The communities are Vanlimsi, Panas, Wali, Pangi, Bay Homo, Ranputor, Wanur, Londar, Bay Marteli, Point Cross, Ranwas and Bunlap.
Eleven community agroforestry nurseries were set up in the areas and families have been taking vegetable seedlings to start their own gardens.
The nurseries are part of the Livelihood Recovery Programme in communities located around the proposed Bay Homo Community Conservation area in South Pentecost.
The main objective is to contribute to restoring local livelihood base and improve food security and nutrition.
This is being achieved by the rehabilitation and establishment of agro forests and community-based nurseries and household food security practices in the affected areas of South Pentecost.
The activity is part of the Integrated Sustainable Land and Coastal Management (ISLCM) project, which aims to implement sustainable and integrated management of forest, land and marine resources.
A team comprising of Food and Agriculture Organization (FAO) Global Environment Facility (GEF-5) Project Officers and members of the FAO GEF-5 ISLCM project is currently visiting the communities to monitor the progress of the established nurseries.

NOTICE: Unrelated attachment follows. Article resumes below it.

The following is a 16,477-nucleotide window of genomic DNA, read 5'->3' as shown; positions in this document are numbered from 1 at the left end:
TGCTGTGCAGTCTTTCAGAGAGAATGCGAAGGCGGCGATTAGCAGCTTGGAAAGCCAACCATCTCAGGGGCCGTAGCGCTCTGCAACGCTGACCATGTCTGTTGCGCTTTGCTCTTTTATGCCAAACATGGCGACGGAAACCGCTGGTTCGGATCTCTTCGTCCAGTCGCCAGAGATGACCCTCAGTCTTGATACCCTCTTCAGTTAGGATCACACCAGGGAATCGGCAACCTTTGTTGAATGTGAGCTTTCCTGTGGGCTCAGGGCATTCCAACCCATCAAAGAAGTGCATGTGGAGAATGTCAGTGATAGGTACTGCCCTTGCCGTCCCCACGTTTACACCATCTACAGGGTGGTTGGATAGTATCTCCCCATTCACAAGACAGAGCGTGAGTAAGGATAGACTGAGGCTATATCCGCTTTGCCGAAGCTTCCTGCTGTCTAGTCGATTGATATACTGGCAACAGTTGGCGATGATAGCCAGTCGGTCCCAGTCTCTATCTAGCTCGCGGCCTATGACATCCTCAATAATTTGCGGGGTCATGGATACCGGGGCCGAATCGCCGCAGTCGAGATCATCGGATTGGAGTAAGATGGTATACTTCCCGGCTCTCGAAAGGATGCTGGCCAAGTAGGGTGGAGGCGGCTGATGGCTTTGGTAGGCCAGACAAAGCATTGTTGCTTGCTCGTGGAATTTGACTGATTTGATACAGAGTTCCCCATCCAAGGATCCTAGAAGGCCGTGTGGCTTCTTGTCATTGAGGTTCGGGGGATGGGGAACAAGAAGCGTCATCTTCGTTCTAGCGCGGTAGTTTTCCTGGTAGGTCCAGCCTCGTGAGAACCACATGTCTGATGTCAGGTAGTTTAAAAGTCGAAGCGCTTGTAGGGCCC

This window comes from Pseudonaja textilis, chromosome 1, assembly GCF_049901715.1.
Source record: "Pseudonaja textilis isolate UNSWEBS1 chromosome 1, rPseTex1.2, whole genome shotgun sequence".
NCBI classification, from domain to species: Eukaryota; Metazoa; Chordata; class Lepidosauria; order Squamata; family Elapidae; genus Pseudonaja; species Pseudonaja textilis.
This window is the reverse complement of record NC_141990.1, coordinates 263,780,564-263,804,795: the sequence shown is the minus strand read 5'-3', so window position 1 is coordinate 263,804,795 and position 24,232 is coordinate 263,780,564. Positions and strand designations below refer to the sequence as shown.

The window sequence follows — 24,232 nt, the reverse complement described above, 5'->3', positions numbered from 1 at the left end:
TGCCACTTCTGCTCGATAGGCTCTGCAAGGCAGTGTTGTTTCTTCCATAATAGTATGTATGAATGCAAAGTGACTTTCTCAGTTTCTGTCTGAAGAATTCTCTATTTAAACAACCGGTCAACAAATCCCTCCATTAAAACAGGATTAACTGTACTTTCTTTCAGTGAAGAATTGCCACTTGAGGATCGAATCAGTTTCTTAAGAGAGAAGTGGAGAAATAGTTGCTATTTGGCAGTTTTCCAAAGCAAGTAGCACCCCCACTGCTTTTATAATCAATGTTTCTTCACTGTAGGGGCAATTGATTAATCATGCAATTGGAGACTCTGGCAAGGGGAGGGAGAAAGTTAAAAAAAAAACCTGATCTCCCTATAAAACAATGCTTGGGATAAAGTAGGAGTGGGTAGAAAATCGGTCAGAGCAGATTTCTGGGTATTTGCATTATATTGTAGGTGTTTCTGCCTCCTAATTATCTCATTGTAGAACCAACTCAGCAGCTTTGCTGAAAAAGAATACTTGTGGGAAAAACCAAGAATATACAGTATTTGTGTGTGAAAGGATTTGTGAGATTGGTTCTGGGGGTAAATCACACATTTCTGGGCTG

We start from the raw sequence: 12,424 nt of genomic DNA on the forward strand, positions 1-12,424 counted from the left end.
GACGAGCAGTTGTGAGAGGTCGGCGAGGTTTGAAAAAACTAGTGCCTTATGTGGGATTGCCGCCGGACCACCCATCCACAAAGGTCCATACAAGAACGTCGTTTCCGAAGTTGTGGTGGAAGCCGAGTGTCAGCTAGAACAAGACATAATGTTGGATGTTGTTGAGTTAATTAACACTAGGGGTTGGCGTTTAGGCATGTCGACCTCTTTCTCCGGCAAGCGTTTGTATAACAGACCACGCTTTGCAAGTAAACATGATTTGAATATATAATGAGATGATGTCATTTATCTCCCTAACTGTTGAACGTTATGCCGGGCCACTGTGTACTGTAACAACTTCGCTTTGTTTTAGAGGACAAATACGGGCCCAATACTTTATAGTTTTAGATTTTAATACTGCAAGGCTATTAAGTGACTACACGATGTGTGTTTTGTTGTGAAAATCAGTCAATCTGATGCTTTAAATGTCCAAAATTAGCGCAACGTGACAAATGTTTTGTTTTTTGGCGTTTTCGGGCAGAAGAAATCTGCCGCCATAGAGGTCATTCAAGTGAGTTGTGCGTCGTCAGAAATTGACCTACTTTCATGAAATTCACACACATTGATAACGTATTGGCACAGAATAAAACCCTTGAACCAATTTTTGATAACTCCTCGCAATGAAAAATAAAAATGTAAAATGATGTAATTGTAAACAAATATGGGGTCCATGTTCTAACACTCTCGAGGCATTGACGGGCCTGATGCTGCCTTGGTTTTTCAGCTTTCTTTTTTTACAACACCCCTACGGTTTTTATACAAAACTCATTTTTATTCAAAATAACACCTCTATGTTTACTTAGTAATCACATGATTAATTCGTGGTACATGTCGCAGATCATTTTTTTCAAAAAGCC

GEF-5 Project Officer of the Department of Agriculture and Rural Development, Mathias Bule who is currently on South Pentecost said, “The team has monitored the work implemented by the farmers commencing from the nurseries to transplanting of vegetable seedlings in their backyard.”
“The visiting team also assisted the communities in establishing five root crop (manioc and kumala) multiplication plots on Wali, Vanlimsi, Ranputor, Wanur and Point Cross.
“The root crop multiplication plots were established purposely to provide planting materials to farmers on South Pentecost in good times and during time of disasters.”
Reginald Bebe from Wali village, is a local farmer and a community leader who has applauded the GEF-5 project officers for the great work done to engage the people on South Pentecost in backyard gardening.
“Now the people are accessing fresh vegetables from their backyard gardens. Growing vegetables is not a normal activity for the local farmers here but since the initiative of growing vegetables has started on July, it stimulated the farmers’ interest to set up backyard gardens.
“Backyard gardening has helped us not to walk long distance to our gardens to access island cabbages or bush cabbages instead we have access to fresh vegetables right at our doorsteps.